An ArchiTeam member has written in lamenting the loss of a client to a drafter, how do we architects compete? This is a question that has been wrestled with for sometime now.
Dear What could possibly go wrong,
After a recent meeting with a potential client, they told me that they’re going with a drafter because it’s cheaper and they think it is not worth spending the money on an architect. This is very disheartening because I reckon they’ll get a better result with me that will be worth more when they sell. Maybe I just see it differently, but what is the real market difference?
Dear ArchiTeam member,
This is a very real business issue for us all. Architects have always been at the forefront of seeing things differently, it’s possibly just the way we are wired. Also, our lengthy education in design (problem defining/solving) sets us up to deliver something new and exciting.
We are future dwellers. We didn’t want to be accounts, lawyers or planners, those whose lives are ruled by looking up the answer in a book of rules. Still, in their own way they can be problem solvers, if you get a good one, yes, even planners. However, as these free spirits that we are it is difficult for us to act as a collective, even when it’s in our own best interests. We tend to fall into the category of ‘herding the cats’.
There is an opportunity for us to come to together and change this and discover the real market difference.
ArchiTeam and the University of Melbourne have joined together to undertake research into the commercial effectiveness of the work of small practice architects.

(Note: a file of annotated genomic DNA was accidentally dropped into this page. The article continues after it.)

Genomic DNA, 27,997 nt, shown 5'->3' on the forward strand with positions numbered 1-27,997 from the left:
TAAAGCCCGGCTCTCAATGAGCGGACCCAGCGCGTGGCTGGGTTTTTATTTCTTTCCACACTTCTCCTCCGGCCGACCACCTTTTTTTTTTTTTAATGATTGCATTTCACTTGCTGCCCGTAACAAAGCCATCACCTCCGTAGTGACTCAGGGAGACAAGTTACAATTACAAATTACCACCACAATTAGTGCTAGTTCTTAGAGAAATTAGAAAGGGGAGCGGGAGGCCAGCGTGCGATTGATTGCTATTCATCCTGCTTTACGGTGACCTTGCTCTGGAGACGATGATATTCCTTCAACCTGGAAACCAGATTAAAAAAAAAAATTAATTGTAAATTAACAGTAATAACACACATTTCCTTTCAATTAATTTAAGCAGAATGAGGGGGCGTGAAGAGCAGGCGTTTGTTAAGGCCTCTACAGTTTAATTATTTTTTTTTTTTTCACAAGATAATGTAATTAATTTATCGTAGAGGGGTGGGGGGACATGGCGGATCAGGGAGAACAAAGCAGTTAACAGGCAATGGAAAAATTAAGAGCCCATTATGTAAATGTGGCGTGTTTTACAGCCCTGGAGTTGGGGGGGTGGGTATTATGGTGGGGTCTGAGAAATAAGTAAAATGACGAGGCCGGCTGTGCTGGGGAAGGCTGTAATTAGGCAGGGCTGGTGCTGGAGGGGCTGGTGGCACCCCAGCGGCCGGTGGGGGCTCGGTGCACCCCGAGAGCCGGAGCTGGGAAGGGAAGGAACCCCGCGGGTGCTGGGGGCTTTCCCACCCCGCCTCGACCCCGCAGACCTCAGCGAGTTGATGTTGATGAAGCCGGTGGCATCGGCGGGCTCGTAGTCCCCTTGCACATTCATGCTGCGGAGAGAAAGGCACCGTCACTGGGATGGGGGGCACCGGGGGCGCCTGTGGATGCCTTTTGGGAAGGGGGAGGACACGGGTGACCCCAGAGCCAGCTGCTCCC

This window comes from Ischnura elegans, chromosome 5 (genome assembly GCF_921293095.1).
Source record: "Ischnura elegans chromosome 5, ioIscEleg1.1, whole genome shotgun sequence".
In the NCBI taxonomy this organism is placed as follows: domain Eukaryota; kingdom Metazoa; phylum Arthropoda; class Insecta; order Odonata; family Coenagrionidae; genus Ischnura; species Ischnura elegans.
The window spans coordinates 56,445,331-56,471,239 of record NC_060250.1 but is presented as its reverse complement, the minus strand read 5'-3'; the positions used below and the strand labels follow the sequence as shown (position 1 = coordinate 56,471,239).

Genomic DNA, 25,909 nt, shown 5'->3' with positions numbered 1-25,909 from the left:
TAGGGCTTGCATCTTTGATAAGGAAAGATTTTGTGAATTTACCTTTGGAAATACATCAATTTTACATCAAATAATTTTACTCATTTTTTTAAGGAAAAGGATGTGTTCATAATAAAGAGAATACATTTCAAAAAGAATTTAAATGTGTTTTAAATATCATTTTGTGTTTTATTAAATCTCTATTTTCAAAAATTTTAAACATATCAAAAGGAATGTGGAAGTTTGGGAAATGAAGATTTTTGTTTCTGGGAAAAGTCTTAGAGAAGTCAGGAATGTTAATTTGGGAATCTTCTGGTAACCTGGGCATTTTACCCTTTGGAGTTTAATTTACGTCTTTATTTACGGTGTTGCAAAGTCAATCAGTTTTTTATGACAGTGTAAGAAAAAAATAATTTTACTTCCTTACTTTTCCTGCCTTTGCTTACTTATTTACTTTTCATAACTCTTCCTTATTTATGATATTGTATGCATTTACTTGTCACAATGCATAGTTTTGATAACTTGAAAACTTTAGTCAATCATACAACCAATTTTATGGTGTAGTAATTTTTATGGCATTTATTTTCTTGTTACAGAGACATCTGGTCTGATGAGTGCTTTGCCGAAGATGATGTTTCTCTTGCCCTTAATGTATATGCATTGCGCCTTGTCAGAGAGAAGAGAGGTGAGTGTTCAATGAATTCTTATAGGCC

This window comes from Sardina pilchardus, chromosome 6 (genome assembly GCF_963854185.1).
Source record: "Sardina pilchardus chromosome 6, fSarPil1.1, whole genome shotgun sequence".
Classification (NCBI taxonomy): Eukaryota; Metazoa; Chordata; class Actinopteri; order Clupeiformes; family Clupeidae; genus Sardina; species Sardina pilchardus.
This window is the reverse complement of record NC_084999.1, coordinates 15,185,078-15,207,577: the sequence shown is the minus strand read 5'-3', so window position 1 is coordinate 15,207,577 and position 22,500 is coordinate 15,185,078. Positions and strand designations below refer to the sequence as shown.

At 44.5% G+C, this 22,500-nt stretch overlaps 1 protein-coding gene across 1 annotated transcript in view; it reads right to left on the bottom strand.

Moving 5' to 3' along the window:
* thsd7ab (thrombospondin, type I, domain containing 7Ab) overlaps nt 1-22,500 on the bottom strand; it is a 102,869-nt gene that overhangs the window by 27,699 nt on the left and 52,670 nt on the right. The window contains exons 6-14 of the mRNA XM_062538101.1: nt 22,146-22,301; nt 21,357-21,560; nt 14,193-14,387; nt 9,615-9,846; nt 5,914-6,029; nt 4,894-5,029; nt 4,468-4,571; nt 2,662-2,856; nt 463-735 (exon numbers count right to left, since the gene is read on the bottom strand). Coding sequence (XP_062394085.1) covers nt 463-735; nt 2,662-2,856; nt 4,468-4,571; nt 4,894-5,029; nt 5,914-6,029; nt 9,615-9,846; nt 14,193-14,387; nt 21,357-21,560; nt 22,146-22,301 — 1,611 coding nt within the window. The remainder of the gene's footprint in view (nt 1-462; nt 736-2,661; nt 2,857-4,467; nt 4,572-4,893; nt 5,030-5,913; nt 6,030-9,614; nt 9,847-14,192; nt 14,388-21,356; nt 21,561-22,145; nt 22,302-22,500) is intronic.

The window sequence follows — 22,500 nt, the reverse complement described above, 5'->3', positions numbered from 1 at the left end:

ArchiTeam is a not for profit co-operative whose purpose is to support our members and raise the profile of architects. To do this effectively we need research into the issues that affect small practice architects – what are the challenges faced, and what is the unique role and importance of small practice in Australia?
The University of Melbourne’s Dr Peter Raisbeck in conjunction with ArchiTeam wants to create a body of research that explores and quantifies the value of small practice architects.
In the first instance, the research will involve a descriptive, comparative, quantitative analysis of two data pools. One pool will be based on sale data from architect-designed houses, and the other will contain sale data from non-architect designed houses. The data from each pool will be aggregated, analysed, and compared. Descriptive statistics, as well as correlation and regression analysis, will be employed to compare the two pools.
This is a crowdfunded project and your role in the research is to support the funding and promote it to other architects – this will test us all as an agent for change or a do-nothing bystander.
Early research results and analysis will be made available to the ArchiTeam board and ArchiTeam members then released to the broader public. Dr Peter Raisbeck and ArchiTeam will conduct a Continuing Professional Development session presenting the research findings at the conclusion of the project.
The research outcome will either confirm our suspicions or make us change the way we think about ourselves and do business. Either way, it is the start of us understanding where we are in the commercial realities of the market as well as being able to undertake a meaningful dialogue with our potential client base to promote architects.
This is one of those points in time where the cause is won or lost, make sure it’s a winner by supporting the crowdfunding initiative – it’s up to each architect to do something.
Peter Finn, architect.
Disclaimer – ‘What could possibly go wrong?’ is not an advice column, it is only general comment from ArchiTeam who are not aware of your circumstances with any issue that you may have. You cannot rely on these general comments, each member must make their own decisions about any action they should take and seek independent advice of their own if they are unsure.